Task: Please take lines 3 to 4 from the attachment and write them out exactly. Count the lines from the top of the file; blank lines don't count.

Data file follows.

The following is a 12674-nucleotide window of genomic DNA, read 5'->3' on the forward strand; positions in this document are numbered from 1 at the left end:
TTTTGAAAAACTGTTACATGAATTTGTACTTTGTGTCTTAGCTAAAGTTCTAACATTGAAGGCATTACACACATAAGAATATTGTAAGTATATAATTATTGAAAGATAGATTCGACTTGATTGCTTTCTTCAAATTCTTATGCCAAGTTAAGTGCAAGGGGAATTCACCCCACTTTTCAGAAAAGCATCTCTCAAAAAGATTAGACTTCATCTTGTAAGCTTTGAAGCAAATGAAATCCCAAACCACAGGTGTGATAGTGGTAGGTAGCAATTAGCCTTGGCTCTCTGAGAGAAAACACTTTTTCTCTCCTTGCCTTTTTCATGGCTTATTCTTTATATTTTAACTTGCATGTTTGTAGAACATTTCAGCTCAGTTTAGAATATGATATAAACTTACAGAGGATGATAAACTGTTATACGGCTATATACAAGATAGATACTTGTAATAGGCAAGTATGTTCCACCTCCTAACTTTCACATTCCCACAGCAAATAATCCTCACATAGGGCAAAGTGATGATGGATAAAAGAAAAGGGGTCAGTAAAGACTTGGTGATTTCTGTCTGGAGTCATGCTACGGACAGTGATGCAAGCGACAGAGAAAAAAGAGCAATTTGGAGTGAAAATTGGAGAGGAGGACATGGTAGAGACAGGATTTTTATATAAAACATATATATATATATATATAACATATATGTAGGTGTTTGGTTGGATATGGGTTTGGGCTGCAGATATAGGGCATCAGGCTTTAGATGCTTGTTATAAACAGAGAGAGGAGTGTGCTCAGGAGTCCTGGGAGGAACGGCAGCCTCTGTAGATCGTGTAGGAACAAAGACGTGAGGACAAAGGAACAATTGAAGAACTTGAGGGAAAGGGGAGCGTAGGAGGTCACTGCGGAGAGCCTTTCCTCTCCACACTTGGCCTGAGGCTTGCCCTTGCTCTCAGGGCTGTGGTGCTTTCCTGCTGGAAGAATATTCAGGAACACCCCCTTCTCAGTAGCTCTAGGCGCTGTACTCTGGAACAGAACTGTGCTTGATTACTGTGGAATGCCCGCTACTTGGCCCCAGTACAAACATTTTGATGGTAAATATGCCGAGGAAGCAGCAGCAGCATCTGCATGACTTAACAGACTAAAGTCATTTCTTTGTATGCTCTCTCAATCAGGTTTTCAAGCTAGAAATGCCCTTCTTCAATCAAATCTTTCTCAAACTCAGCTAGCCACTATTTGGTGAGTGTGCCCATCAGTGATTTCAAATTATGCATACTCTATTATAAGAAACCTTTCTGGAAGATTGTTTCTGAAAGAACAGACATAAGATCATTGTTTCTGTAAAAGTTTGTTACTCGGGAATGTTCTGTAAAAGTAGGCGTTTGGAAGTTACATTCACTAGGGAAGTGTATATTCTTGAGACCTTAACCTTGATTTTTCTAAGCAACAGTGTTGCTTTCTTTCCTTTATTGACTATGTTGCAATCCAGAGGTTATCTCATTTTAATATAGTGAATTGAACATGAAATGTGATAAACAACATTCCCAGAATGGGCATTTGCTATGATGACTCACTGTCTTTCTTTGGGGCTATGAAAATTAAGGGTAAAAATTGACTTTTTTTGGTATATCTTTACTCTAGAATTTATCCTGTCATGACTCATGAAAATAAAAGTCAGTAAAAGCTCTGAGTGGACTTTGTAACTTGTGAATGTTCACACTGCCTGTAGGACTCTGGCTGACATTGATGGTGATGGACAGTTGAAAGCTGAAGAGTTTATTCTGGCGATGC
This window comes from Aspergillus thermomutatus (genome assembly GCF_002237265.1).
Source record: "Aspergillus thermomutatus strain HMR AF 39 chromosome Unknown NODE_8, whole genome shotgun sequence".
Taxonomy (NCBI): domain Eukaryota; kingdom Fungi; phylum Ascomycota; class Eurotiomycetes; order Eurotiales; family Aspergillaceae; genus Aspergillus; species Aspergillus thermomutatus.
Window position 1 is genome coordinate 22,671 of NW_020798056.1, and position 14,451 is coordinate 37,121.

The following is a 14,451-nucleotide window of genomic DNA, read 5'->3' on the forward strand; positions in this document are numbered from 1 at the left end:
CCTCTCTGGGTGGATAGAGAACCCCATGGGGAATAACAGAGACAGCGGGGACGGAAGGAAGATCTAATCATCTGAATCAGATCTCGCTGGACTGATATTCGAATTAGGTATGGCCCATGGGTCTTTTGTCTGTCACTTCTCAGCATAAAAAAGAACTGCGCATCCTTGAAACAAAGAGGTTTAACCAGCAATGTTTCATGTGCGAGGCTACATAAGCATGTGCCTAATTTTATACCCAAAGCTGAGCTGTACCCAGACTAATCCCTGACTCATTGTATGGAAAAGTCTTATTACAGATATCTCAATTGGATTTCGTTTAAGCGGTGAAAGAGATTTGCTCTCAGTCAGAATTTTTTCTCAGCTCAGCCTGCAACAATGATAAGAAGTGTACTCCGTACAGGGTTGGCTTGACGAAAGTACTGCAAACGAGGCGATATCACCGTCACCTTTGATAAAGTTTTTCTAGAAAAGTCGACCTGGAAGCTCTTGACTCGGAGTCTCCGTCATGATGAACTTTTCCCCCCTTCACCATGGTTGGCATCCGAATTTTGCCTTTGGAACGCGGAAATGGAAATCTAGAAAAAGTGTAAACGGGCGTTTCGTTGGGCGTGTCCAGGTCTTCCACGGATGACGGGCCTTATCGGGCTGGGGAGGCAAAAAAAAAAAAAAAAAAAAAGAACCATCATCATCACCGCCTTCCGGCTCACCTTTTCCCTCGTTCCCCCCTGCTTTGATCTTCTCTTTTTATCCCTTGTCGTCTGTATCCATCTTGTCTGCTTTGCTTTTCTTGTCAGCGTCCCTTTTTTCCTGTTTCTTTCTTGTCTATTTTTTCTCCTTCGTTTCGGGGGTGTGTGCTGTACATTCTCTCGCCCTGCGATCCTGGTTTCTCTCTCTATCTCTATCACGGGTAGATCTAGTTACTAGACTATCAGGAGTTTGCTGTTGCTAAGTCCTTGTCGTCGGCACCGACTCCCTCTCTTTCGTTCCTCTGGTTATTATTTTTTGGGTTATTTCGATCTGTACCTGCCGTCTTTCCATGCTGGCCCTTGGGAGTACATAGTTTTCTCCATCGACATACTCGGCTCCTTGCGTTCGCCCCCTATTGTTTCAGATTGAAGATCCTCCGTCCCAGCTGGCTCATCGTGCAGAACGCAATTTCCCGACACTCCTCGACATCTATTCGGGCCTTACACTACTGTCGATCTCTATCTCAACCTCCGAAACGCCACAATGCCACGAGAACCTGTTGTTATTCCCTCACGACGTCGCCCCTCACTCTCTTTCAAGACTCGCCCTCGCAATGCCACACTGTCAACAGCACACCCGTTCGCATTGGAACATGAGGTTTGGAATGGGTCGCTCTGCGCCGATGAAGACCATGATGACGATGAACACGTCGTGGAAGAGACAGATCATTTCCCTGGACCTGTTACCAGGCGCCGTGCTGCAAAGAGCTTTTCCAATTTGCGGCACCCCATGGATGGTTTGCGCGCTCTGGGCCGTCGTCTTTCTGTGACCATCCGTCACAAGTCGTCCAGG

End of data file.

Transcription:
This window comes from Aspergillus thermomutatus (genome assembly GCF_002237265.1).
Source record: "Aspergillus thermomutatus strain HMR AF 39 chromosome Unknown NODE_8, whole genome shotgun sequence".